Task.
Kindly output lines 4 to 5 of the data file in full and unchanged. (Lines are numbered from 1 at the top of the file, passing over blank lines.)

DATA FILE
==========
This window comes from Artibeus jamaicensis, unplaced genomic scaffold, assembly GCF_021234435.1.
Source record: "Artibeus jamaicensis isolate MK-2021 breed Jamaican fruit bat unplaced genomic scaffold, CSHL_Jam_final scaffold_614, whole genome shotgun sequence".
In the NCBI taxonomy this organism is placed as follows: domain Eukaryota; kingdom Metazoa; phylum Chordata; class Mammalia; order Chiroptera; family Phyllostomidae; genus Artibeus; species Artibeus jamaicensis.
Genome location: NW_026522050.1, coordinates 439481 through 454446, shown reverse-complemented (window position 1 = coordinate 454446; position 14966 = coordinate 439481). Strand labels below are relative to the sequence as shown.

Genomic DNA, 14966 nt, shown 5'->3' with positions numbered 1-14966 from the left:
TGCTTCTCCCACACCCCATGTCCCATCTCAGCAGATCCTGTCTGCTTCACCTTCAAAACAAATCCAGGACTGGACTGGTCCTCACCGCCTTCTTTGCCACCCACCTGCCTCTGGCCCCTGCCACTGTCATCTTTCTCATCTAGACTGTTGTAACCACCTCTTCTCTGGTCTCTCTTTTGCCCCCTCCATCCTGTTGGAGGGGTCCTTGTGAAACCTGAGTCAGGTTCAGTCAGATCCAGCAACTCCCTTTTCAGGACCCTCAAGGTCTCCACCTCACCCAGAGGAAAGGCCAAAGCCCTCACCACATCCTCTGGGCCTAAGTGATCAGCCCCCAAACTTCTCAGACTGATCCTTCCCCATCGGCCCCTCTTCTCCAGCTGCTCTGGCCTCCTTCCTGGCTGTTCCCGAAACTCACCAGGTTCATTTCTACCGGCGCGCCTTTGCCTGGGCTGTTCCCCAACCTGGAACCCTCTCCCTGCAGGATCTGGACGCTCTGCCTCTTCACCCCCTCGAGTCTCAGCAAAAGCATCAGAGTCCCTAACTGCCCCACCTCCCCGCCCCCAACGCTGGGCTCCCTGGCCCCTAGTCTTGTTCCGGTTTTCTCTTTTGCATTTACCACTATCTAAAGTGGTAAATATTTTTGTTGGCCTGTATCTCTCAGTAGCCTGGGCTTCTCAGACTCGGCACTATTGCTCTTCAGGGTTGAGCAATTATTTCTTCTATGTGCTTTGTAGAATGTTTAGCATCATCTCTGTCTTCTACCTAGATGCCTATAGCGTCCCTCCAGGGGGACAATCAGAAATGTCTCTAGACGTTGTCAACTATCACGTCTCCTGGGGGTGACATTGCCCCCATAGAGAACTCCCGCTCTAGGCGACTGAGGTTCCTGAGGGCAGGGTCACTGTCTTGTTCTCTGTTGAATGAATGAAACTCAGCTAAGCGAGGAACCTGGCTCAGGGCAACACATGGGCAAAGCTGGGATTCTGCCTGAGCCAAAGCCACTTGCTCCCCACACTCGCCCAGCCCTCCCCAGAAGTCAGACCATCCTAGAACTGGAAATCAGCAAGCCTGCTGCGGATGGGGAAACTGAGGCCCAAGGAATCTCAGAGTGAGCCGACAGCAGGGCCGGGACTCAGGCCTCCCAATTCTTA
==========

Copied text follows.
Genome location: NW_026522050.1, coordinates 439481 through 454446, shown reverse-complemented (window position 1 = coordinate 454446; position 14966 = coordinate 439481). Strand labels below are relative to the sequence as shown.

Genomic DNA, 14966 nt, shown 5'->3' with positions numbered 1-14966 from the left: